Hope for Restavek Children in Haiti

This piece was originally published in Psychology Today's To Heal and Carry On on February 9, 2017.

Source: Photo courtesy of Humanitarian Disaster Institute

Source: Photo courtesy of Humanitarian Disaster Institute

What is Restavek?

Restavek is a form of modern-day slavery that is estimated to affect 300,000 (approximately 1 in 10) children in Haiti. The word is derived from the French and Creole term reste avec, which translates to “one who stays with.” It typically involves a child—usually around five years old—from a poor rural family being sent to work as an indentured domestic servant for an affluent urban family. Though the practice began as families sending their children to slightly wealthier urban relatives who could better provide for them, it now more often involves recruiters who are paid to find child slaves for host families. The devastation caused by the 2010 earthquake exacerbated this practice, as families who had lost their homes could no longer afford to care for their children and felt their best option was to send them away. Restavek children are commonly subjected to physical, psychological, and sexual abuse, and experience a high rate of trauma, as well as other mental health concerns.

What is SO-TF-CBT for Restavek Children?

Spiritually Oriented Trauma Focused Cognitive Behavioral Therapy (SO-TF-CBT) is a culturally adapted, standardized 12-week mental health treatment for restavek children in Haiti. It was designed to help children and adolescents of various faith backgrounds work through potential spiritual issues that may arise and become intertwined with their trauma history. The intervention is designed to be implemented by an in-country lay counselor in a one-on-one format, with each session lasting approximately one hour. Sessions focus on topics like psychoeducation, relaxation, trauma narratives, and spiritual struggles.

Our study on the effects of this treatment for restavek children involved 20 control participants and 38 treatment participants.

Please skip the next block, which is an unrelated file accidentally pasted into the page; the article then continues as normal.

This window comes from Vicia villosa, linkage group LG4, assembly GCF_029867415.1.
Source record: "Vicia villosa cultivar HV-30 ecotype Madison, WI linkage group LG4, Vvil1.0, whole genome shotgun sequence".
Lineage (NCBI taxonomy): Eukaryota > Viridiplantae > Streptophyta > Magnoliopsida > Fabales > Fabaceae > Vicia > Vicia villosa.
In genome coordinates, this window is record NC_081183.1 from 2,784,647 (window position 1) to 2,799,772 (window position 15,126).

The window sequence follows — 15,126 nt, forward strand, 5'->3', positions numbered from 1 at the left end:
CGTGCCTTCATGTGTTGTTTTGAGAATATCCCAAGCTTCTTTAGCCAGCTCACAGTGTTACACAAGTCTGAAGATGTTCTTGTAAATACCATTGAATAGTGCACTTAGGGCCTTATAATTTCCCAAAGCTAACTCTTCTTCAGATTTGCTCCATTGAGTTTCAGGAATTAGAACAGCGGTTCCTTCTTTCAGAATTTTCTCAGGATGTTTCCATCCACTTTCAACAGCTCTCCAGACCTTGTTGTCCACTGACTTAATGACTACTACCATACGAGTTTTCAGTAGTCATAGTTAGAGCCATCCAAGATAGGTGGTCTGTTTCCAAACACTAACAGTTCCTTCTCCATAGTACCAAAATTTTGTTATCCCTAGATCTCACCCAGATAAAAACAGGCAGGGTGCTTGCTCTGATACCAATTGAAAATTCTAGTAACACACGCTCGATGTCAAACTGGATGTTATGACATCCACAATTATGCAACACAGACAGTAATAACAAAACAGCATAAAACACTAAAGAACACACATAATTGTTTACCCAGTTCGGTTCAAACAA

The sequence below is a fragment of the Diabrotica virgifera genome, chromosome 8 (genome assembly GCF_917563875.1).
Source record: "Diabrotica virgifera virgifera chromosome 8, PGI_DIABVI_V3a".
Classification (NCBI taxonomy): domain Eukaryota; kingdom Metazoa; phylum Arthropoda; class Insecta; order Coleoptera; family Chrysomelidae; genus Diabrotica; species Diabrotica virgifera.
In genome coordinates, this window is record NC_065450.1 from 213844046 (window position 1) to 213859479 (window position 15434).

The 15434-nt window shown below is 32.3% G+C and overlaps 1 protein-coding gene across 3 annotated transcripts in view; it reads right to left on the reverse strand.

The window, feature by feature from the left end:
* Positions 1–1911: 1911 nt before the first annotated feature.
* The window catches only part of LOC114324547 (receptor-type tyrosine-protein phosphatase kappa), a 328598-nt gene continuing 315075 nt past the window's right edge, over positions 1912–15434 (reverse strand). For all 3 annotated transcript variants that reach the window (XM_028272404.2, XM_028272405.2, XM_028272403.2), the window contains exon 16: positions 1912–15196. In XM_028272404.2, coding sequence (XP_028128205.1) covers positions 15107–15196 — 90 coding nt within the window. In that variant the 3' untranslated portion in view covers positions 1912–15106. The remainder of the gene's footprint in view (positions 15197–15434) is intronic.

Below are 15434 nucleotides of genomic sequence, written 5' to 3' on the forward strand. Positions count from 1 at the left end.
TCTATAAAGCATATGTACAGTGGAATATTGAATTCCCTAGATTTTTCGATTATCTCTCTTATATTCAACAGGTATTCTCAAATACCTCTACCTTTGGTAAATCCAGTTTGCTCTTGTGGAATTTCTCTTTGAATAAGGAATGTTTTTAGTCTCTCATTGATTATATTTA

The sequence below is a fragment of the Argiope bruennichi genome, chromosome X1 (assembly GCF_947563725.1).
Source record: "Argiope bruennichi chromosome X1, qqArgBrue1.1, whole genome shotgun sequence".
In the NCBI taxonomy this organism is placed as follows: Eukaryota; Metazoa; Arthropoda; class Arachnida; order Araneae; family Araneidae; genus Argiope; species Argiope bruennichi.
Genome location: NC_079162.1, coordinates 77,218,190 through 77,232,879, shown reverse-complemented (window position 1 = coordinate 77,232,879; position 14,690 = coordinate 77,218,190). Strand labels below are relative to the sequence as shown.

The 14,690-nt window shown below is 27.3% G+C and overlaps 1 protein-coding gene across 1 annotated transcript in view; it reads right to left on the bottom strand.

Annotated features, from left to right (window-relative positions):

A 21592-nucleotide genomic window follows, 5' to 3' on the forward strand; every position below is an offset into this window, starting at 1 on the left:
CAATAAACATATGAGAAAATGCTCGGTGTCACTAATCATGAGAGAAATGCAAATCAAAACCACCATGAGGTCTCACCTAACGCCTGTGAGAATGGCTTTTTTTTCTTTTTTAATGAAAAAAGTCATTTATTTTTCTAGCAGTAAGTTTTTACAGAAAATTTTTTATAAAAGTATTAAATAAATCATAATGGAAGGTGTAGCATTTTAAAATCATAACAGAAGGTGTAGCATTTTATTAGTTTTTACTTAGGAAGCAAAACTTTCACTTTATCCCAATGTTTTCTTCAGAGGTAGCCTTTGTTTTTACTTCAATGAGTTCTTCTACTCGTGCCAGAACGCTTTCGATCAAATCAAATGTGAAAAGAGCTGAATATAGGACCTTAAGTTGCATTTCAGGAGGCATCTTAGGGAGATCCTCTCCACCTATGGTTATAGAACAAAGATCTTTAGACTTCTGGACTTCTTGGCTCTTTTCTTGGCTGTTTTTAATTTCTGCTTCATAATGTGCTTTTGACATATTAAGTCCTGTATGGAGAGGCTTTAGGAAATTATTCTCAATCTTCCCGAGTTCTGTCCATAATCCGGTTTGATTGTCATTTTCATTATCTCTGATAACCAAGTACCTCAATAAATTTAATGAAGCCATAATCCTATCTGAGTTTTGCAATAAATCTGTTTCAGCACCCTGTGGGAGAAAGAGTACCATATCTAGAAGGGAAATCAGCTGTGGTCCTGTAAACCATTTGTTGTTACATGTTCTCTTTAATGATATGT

What Were the Results?

“One of the most interesting findings of the study concerned the damaging effects of trauma on one’s spirituality,” explains Dave Wang, associate professor of psychology at Biola University and lead on the study. “There’s a good amount of literature that speaks to human resilience—how trauma symptoms tend to naturally decrease over time even among those who never received any kind of mental health treatment (this trend was observed even in the control group in our study). However, what was surprising was that the spiritual struggles of the control group actually increased over the timeframe of our study (even though trauma symptoms decreased during this same timeframe). Notably, spiritual struggles took an opposite trend—decreasing over the timeframe of the study—among those who received our spiritually-oriented trauma treatment. Together, this suggests that even though the natural recovery process may lead to reductions in PTSD symptoms, damage to spirituality as a result of trauma may tend to persist and even possibly worsen. All of this attests to the importance of developing and utilizing spiritually-integrated approaches to psychotherapy—especially those that are designed to treat trauma.”

Want to Learn More?

To get an in-depth overview of the study you can read more in the most recent issue of Spirituality in Clinical Practice. Stay connected with the work of HDI by signing up for our email newsletter, and follow us on Facebook and on Twitter for daily updates.

About HDI

HDI is the first social science research center in the United States devoted to the study of faith and disasters. The mission of HDI is to help the Church prepare and care in a disaster-filled world. Located at Wheaton College (Wheaton, IL), HDI conducts and translates research into theologically and scientifically informed best practices, resources, and trainings for navigating disasters and humanitarian crises. 

Dr. Jamie Aten is a disaster psychologist and the founder and executive director of the Humanitarian Disaster Institute and Disaster Ministry Conference at Wheaton College (Wheaton, IL). His latest books include the Disaster Ministry Handbook and Spiritually Oriented Psychotherapy for Trauma. In 2016 he received the FEMA Community Preparedness Champion Award at the White House. Follow on Twitter at @drjamieaten or visit his website jamieaten.com

© HDI, 2017

References

Wang, David C.; Aten, Jamie D.; Boan, David; Jean-Charles, Wismick; Griff, Kathylynn Pierre; Valcin, Viola C.; Davis, Edward B.; Hook, Joshua N.; Davis, Don E.; Van Tongeren, Daryl R.; Abouezzeddine, Tania; Sklar, Quyen; Wang, Anna (2016). "Culturally adapted spiritually oriented trauma-focused cognitive–behavioral therapy for child survivors of restavek." Spirituality in Clinical PracticeVol 3(4), Dec 2016, 224-236.